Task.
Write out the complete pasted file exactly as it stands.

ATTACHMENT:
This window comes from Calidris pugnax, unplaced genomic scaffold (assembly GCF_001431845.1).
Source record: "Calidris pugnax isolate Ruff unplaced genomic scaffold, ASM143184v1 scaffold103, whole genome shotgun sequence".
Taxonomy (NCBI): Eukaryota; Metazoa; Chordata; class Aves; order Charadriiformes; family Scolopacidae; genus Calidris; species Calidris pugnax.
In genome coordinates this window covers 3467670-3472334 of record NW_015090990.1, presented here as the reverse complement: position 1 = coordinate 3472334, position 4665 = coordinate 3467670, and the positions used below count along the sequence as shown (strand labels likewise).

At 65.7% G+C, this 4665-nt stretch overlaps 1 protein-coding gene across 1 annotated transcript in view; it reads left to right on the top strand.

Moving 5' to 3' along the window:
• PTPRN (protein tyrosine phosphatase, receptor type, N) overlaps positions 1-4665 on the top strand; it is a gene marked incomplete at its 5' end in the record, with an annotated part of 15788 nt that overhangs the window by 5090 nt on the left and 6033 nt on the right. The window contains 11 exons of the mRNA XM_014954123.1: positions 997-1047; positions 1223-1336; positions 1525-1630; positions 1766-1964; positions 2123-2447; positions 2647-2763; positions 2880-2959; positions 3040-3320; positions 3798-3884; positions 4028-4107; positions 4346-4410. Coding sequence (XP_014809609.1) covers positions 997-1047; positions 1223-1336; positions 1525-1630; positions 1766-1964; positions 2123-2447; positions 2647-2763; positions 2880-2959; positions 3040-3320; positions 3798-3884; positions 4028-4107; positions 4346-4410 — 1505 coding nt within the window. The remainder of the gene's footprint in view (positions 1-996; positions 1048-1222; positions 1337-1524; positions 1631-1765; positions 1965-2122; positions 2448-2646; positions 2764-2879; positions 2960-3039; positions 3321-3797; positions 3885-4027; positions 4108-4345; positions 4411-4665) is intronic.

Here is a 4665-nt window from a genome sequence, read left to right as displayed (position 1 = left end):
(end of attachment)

This window comes from Calidris pugnax, unplaced genomic scaffold (assembly GCF_001431845.1).
Source record: "Calidris pugnax isolate Ruff unplaced genomic scaffold, ASM143184v1 scaffold103, whole genome shotgun sequence".
Taxonomy (NCBI): Eukaryota; Metazoa; Chordata; class Aves; order Charadriiformes; family Scolopacidae; genus Calidris; species Calidris pugnax.
In genome coordinates this window covers 3467670-3472334 of record NW_015090990.1, presented here as the reverse complement: position 1 = coordinate 3472334, position 4665 = coordinate 3467670, and the positions used below count along the sequence as shown (strand labels likewise).

At 65.7% G+C, this 4665-nt stretch overlaps 1 protein-coding gene across 1 annotated transcript in view; it reads left to right on the top strand.

Moving 5' to 3' along the window:
• PTPRN (protein tyrosine phosphatase, receptor type, N) overlaps positions 1-4665 on the top strand; it is a gene marked incomplete at its 5' end in the record, with an annotated part of 15788 nt that overhangs the window by 5090 nt on the left and 6033 nt on the right. The window contains 11 exons of the mRNA XM_014954123.1: positions 997-1047; positions 1223-1336; positions 1525-1630; positions 1766-1964; positions 2123-2447; positions 2647-2763; positions 2880-2959; positions 3040-3320; positions 3798-3884; positions 4028-4107; positions 4346-4410. Coding sequence (XP_014809609.1) covers positions 997-1047; positions 1223-1336; positions 1525-1630; positions 1766-1964; positions 2123-2447; positions 2647-2763; positions 2880-2959; positions 3040-3320; positions 3798-3884; positions 4028-4107; positions 4346-4410 — 1505 coding nt within the window. The remainder of the gene's footprint in view (positions 1-996; positions 1048-1222; positions 1337-1524; positions 1631-1765; positions 1965-2122; positions 2448-2646; positions 2764-2879; positions 2960-3039; positions 3321-3797; positions 3885-4027; positions 4108-4345; positions 4411-4665) is intronic.

Here is a 4665-nt window from a genome sequence, read left to right as displayed (position 1 = left end):